In late June, as many people across the United States took a renewed look at the nation’s history of racism, legislators in Mississippi voted yea on House Bill 1796, replacing the state flag. With that, theirs became the last state to remove a flying Confederate battle emblem from above their statehouse. The landslide vote, with 92 of 115 Representatives and 37 of 51 Senators opting for removal, was resoundingly heralded as a massive step forward for American equality.
However, even though the well-known design of a blue X with white stars criss-crossing a field of deep red, which featured heavily on Mississippi’s now-former state flag, often gets referred to as “the Confederate flag,” it wasn’t—and even though many people thought this was the last lingering official state symbol of the Confederacy, it isn’t.
The actual Confederate flag is almost identical to the current state flag of Georgia, and that’s not a coincidence. It was a deliberate choice, a way of forcing an emblem of the Confederacy onto the public by stealthily using a design that fewer people recognize, and it worked. A recent New York Times article on the removal of the Mississippi flag, when referencing other state flags with designs some consider to be “obliquely referencing Confederate iconography” did not call out the symbol in use by Georgia. The official Confederate flag, hiding in plain sight, still flies over an American capitol building.
When the Southern states decided to secede in 1861, their Provisional Congress established a Committee on the Flag and Seal to decide on a new flag design. The Committee leader, William Porcher Miles, was inundated with letters from citizens and leaders expressing attachment to the Stars and Stripes of the United States. They were loath to give up their favorite symbol of freedom, which was ironic given their primary goal was preservation of slavery. As a compromise, the Confederate flag-makers settled on an imitation design they called the Stars and Bars: three horizontal stripes, two red and one white, with a blue corner in the upper left containing a circle of 13 brilliant stars.
But in their efforts to make the flag similar to the American banner, the designers inadvertently did too good of a job. During the first major battle of the war, the First Battle of Bull Run, commanding officers couldn’t tell which flag was which when they hung limply on their poles. At least one Confederate regiment fired on another, and multiple officers left written records of the confusion.
Thus, the Confederate battle flag was born. Even hanging on a pole, the new banner was easy to distinguish from the Stars and Stripes, and flag-related conundrums faded from combat. The battle flag too largely disappeared in the decades after the end of the Civil War—but, like clockwork, each time Black Americans began to agitate for less systemic oppression, it popped back up again, a not-so-subtle symbol of rebellion against the fight for equality. In 1894, during the ramp-up to the formal Supreme Court legalization of segregation in 1896, Mississippi incorporated it into their state flag. When the Supreme Court ended school segregation with Brown v. Board of Education in 1954, Georgia replied with a bill adding a large battle flag emblem to their state’s banner.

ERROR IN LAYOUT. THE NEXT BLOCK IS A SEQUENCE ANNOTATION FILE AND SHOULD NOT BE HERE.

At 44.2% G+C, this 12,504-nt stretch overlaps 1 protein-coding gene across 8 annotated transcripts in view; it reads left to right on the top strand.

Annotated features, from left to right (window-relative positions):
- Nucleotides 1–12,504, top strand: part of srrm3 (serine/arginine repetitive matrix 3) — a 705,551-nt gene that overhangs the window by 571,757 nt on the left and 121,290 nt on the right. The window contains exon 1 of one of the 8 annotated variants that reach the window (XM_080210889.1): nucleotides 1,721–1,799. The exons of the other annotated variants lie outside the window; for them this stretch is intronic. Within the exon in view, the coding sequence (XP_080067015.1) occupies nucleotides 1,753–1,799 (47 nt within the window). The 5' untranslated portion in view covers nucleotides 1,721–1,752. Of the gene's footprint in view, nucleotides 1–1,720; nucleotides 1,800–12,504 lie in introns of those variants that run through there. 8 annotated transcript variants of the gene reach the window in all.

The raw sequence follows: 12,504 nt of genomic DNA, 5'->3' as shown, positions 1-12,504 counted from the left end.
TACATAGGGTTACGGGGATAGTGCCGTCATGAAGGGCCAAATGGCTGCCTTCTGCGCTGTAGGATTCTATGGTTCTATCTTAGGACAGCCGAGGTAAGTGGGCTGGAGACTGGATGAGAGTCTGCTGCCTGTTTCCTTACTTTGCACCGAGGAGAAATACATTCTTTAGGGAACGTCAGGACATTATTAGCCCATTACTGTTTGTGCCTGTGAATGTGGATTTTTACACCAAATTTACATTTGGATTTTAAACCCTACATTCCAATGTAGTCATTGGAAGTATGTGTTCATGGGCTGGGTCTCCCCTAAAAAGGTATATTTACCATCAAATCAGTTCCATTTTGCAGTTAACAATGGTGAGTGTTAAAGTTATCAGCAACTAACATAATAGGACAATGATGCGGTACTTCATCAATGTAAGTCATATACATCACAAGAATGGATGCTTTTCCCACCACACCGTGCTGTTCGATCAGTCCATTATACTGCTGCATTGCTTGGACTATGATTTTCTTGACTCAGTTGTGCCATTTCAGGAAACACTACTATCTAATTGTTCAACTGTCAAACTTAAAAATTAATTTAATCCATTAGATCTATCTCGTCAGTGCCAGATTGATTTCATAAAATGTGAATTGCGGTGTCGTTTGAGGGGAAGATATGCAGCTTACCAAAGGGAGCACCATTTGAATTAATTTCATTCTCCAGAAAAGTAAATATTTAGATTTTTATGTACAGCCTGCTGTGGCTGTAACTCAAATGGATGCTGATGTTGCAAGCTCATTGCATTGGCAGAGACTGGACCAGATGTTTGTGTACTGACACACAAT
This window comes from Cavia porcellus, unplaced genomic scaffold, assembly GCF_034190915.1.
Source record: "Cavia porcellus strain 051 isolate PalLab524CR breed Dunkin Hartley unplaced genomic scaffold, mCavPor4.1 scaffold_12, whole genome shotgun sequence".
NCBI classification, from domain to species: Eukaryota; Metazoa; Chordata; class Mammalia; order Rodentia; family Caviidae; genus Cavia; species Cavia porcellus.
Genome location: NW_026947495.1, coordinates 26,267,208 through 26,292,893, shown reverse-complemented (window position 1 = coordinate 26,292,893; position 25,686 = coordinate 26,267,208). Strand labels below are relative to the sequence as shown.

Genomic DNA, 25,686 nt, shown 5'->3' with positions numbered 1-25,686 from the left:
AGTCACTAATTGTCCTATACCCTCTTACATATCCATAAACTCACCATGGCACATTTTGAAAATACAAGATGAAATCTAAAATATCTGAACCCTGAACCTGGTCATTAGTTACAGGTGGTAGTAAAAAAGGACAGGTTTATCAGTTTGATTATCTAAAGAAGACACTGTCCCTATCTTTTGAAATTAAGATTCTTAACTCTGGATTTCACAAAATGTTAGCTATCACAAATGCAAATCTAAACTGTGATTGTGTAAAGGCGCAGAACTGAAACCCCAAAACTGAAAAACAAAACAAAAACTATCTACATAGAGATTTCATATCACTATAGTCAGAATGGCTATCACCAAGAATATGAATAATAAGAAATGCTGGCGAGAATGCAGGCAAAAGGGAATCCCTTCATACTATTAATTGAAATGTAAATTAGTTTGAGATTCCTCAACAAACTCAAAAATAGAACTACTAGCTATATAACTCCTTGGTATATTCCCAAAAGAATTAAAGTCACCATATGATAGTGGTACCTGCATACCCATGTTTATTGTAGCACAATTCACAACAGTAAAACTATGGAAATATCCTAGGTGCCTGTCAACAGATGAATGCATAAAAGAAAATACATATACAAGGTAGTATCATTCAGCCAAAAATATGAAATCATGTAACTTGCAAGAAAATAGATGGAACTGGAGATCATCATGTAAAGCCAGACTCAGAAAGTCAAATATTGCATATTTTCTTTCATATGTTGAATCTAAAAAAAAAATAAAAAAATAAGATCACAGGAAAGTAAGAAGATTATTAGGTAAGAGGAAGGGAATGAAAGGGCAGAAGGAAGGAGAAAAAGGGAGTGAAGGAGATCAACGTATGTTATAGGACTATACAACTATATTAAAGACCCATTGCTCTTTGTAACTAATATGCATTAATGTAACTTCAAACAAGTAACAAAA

Now, in the face of new protests for racial equality, one at a time the Confederate symbols have come back down. However, some stealthy racists of the past have ensured that, so far, at least one symbol has remained overlooked by the national conversation.
Georgia shrank the battle flag emblem from its dominant position on its state flag in 2001 in a move led by the Georgia House Black Caucus and supported by Democratic then-Governor Roy Barnes. However, direct backlash from conservative white voters helped lead to Barnes’ ouster from office. In 2003 the new leadership swiftly replaced the 2001 flag with a second, more clandestine, but nonetheless gigantic emblem of the Confederacy, a so-called “compromise flag.” The compromise flag, which is still Georgia’s current state flag, is literally the Stars and Bars Confederate flag, but with a small yellow insignia added in the center of the circle. At the time, members of the Georgia Black caucus supported the move as being some version of progress, although admittedly imperfect, stating that at least this symbol of the Confederacy had not been used as commonly to intimidate and terrify Black Americans during the Civil Rights era.
Now we have made even more progress, and the current reckoning should not overlook the “compromise” for which activists had to settle in the past. The Confederate government existed solely to keep Black Americans in unwilling bondage, and its primary symbol still flies over every resident of the state of Georgia. If Americans want to remove what is truly the last Confederate flag, Georgia will have to follow in the footsteps of Mississippi.
Historians’ perspectives on how the past informs the present
Rachel Lance is the author of In the Waves: My Quest to Solve the Mystery of a Civil War Submarine.
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